How​ ​the​ ​Freelancer​ ​Is​ ​Taking​ ​Over​ ​the​ ​Workforce

In Flexibility We Trust

Thrive Global invites voices from many spheres to share their perspectives on our Community platform. Community stories are not commissioned by our editorial team, and opinions expressed by Community contributors do not reflect the opinions of Thrive Global or its employees. More information on our Community guidelines is available here.
I ​remember ​the ​first ​corporate ​“match” ​we ​ever ​made.

When ​we ​first ​started ​our ​talent ​management ​company, ​Rent-a-Nerd ​(as ​we ​were ​then
called ​in ​2013) ​found ​our ​first ​contract ​in ​our ​local ​burrito ​spot, ​Veggie ​Galaxy. ​After ​being
left ​out ​to ​dry ​by ​a ​prior ​marketing ​consultant, ​the ​owner ​was ​desperate ​to ​find ​someone
who ​wouldn’t ​leave ​him ​out ​to ​dry.
So, ​as ​a ​couple ​of ​eager ​business ​school ​students ​itching ​to ​promote ​our ​fledgling
company, ​we ​chomped ​at ​the ​bit. ​We ​offered ​to ​pair ​his ​small ​business ​needs ​with ​a ​fellow
HBS ​student ​and ​former ​McKinsey ​consultant ​who ​would ​work ​with ​him ​to ​develop ​a
marketing ​strategy. ​This ​match ​could ​not ​have ​come ​at ​a ​better ​time: ​the ​burrito ​business
was ​floundering, ​and ​our ​fellow ​grad ​student ​were ​looking ​to ​find ​their ​next ​project.

The ​owner ​of ​the ​shop ​immediately ​said ​“yes”, ​we ​signed ​a ​short ​three-month ​contract, ​and
our ​first ​partnership ​was ​born: ​the ​Veggie ​Galaxy ​Burrito ​Marketing ​Campaign.
The ​principle ​behind ​our ​company ​is ​as ​simple ​now ​as ​it ​was ​back ​then: ​help ​the ​right,
talented ​people ​find ​the ​right ​project ​for ​their ​expertise. ​Born ​of ​humble
burrito-beginnings, ​we ​have ​found ​that ​this ​tenet ​has ​really ​struck ​a ​chord ​with ​our ​fellow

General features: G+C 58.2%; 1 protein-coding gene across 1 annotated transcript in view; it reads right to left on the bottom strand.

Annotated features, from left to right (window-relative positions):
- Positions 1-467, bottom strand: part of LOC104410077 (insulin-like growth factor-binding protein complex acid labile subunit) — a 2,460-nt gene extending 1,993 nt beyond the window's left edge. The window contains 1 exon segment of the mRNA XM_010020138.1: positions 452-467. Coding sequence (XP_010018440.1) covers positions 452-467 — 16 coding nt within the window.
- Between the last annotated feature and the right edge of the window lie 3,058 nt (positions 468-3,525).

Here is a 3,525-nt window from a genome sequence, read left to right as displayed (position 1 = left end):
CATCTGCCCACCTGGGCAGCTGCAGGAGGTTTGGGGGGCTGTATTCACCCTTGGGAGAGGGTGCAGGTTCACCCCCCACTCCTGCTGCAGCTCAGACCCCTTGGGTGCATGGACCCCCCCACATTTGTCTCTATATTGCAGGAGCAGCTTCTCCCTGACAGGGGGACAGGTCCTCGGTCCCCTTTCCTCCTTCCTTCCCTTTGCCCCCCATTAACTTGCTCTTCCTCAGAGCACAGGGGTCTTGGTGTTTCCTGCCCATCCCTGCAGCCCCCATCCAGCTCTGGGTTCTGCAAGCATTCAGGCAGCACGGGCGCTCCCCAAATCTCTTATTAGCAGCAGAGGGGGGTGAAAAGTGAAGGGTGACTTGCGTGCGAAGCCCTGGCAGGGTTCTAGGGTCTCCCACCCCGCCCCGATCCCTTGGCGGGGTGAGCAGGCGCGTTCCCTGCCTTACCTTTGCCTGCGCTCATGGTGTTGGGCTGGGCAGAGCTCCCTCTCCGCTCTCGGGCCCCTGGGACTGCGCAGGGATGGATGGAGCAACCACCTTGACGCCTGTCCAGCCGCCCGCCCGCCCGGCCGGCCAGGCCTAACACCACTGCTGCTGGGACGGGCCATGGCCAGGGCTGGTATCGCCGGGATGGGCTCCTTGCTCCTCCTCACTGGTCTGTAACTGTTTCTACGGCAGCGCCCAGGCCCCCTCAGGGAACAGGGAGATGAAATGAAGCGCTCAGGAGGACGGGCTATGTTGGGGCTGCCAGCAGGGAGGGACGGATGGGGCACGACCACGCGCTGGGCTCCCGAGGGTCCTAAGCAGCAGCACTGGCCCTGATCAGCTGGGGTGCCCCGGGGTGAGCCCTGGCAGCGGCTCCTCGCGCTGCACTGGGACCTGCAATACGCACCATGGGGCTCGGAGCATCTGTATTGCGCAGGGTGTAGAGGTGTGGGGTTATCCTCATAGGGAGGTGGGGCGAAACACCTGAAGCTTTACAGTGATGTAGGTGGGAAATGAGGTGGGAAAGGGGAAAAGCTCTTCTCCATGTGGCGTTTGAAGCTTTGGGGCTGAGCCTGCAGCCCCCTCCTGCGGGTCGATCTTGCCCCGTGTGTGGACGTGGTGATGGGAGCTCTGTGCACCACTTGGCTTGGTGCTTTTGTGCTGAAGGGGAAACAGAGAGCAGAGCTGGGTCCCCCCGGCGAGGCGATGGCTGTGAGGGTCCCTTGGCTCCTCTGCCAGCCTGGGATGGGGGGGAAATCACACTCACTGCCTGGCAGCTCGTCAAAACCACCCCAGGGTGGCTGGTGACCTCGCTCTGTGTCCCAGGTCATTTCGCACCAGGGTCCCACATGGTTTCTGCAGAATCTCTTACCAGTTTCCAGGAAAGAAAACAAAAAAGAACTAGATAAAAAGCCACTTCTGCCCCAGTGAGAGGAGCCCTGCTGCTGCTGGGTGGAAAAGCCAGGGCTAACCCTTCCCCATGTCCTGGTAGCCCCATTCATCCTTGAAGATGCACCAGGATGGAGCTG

This ​is ​in ​no ​small ​part ​due ​to ​the ​changing ​tides ​happening ​within ​the ​workforce ​at ​large.
As ​more ​and ​more ​workers ​demand ​flexibility, ​mobility, ​and ​control ​over ​their ​work, ​the
business ​world ​has ​been ​forced ​to ​take ​note ​and ​respond. ​All ​of ​those ​Fortune ​500
companies ​require ​leagues ​of ​talented ​individuals ​to ​support ​their ​organizations, ​and
hiring ​managers ​have ​found ​that ​hiring ​the ​right ​expert ​for ​their ​project ​means ​meeting
these ​freelancers ​on ​their ​own ​terms.

Recently, business ​experts ​from ​Intuit ​have ​stated ​that ​43% ​of ​the ​American ​workforce ​will
consist ​of ​freelancers ​or ​consultants ​by ​2020, ​up ​from ​34% ​currently ​in ​2017.

This ​upward ​trend ​in ​the ​workforce ​towards ​mobility ​and ​project-based ​work ​means ​a ​few
big ​things:
1. Major ​companies ​are ​being ​forced ​to ​reimagine ​their ​hiring ​strategies ​to ​avoid ​an
imminent “talent ​crisis”, ​favoring ​freelancers ​over ​full-time ​employees ​to
2. The ​“autonomous ​individual” ​is ​one ​who ​puts ​flexibility, ​a ​sense ​of ​purpose, ​and
societal ​impact ​up ​at ​the ​top ​of ​the ​list ​for ​how ​they ​find ​work.
3. More ​and ​more ​freelancers ​and ​consultants ​will ​be ​working ​remotely,
internationally ​and ​for shorter ​and ​shorter ​terms.

The ​way ​we ​see ​it, ​this ​all ​makes ​for ​a ​very ​exciting ​time. ​We ​at ​Catalant ​see ​that ​increasing
mobility ​in ​the ​workforce ​means ​greater ​access ​within ​the ​talent-side ​to ​finding ​and ​doing